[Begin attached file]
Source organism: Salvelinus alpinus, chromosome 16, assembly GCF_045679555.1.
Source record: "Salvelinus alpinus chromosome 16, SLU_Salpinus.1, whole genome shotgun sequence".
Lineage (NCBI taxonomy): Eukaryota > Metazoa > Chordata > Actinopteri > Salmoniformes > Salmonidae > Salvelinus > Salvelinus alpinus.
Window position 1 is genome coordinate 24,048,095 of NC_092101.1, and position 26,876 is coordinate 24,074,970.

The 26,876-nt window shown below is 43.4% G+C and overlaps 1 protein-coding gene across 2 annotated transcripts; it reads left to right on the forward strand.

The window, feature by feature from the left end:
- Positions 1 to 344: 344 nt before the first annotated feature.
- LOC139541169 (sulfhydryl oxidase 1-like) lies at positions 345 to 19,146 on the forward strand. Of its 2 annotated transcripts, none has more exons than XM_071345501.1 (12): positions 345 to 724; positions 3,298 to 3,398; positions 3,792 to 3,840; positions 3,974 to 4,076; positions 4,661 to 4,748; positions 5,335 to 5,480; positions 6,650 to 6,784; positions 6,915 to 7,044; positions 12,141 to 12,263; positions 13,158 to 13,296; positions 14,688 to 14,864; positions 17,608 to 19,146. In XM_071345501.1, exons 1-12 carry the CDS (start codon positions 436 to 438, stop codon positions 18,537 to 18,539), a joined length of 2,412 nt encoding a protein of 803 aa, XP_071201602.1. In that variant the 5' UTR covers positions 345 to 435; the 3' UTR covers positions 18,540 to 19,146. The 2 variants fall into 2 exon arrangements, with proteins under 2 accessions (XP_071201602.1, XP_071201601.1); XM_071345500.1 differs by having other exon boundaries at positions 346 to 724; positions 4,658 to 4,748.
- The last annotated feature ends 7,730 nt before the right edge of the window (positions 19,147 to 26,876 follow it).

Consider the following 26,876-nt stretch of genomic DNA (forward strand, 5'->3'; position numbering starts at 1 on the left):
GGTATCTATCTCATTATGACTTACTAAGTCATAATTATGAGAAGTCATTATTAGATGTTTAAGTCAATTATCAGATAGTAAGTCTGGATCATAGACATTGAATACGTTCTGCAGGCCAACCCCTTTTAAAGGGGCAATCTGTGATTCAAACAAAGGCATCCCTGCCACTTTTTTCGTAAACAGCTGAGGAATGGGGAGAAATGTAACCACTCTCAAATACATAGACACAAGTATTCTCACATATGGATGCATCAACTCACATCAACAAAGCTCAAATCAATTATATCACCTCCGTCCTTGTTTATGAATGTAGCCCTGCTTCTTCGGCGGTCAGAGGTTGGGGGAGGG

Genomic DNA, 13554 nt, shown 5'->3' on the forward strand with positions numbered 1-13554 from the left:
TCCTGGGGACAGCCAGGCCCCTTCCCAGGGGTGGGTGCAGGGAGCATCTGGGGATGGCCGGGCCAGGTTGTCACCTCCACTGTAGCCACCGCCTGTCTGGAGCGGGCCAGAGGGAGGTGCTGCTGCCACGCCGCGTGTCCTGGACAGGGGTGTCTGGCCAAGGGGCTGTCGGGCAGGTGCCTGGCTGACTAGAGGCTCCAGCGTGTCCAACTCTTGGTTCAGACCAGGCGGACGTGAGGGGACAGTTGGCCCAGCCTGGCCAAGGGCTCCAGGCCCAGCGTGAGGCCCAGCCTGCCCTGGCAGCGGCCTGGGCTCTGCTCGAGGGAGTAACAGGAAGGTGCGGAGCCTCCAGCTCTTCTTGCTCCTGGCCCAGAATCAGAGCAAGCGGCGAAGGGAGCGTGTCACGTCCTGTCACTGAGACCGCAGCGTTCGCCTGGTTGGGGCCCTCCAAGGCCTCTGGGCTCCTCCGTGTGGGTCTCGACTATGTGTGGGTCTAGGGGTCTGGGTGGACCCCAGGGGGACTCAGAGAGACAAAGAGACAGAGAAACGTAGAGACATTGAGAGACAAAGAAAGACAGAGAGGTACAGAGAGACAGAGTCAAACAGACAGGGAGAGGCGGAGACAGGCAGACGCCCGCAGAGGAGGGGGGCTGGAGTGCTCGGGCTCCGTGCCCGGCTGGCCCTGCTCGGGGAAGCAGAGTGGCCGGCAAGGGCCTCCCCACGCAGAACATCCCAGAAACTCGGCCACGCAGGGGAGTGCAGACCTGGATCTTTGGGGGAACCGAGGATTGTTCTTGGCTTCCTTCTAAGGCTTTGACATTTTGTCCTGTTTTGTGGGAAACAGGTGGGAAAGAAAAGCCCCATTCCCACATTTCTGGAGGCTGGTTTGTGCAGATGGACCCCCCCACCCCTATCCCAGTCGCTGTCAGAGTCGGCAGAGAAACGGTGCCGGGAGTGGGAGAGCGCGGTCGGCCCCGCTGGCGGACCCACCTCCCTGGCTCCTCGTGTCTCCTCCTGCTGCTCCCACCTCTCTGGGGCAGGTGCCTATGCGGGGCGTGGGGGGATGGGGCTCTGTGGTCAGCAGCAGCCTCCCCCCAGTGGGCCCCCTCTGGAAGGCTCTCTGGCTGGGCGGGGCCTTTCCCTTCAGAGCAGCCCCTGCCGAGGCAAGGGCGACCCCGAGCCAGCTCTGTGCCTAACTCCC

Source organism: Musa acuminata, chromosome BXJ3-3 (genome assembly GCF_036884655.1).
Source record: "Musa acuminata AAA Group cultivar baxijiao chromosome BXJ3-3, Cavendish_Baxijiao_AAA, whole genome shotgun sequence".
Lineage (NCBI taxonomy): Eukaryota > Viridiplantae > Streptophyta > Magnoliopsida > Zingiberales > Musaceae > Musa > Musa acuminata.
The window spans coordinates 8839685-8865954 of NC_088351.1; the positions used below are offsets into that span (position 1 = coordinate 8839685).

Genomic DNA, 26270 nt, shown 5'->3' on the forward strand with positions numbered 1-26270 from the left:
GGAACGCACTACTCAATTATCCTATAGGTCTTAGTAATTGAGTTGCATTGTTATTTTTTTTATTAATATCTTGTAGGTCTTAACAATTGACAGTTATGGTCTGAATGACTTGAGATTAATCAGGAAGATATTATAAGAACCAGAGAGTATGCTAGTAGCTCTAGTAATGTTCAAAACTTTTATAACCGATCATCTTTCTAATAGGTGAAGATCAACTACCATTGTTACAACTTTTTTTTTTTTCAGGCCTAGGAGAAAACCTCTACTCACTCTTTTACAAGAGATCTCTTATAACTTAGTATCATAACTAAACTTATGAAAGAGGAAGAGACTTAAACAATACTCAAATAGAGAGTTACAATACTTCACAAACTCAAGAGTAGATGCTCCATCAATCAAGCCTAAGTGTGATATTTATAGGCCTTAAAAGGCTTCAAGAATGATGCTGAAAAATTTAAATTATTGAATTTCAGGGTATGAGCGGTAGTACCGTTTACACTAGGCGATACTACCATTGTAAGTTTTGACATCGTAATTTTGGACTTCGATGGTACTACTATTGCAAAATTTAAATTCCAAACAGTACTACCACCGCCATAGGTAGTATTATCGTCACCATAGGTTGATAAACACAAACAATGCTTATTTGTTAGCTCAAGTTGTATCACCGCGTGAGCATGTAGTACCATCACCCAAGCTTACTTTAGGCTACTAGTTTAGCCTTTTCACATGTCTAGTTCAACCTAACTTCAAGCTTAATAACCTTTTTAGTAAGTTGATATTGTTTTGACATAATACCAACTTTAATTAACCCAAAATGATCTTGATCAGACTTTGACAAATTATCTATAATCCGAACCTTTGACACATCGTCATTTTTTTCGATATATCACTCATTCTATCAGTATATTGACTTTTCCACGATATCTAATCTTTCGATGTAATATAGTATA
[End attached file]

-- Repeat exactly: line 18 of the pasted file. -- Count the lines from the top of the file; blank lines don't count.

Genomic DNA, 26270 nt, shown 5'->3' on the forward strand with positions numbered 1-26270 from the left: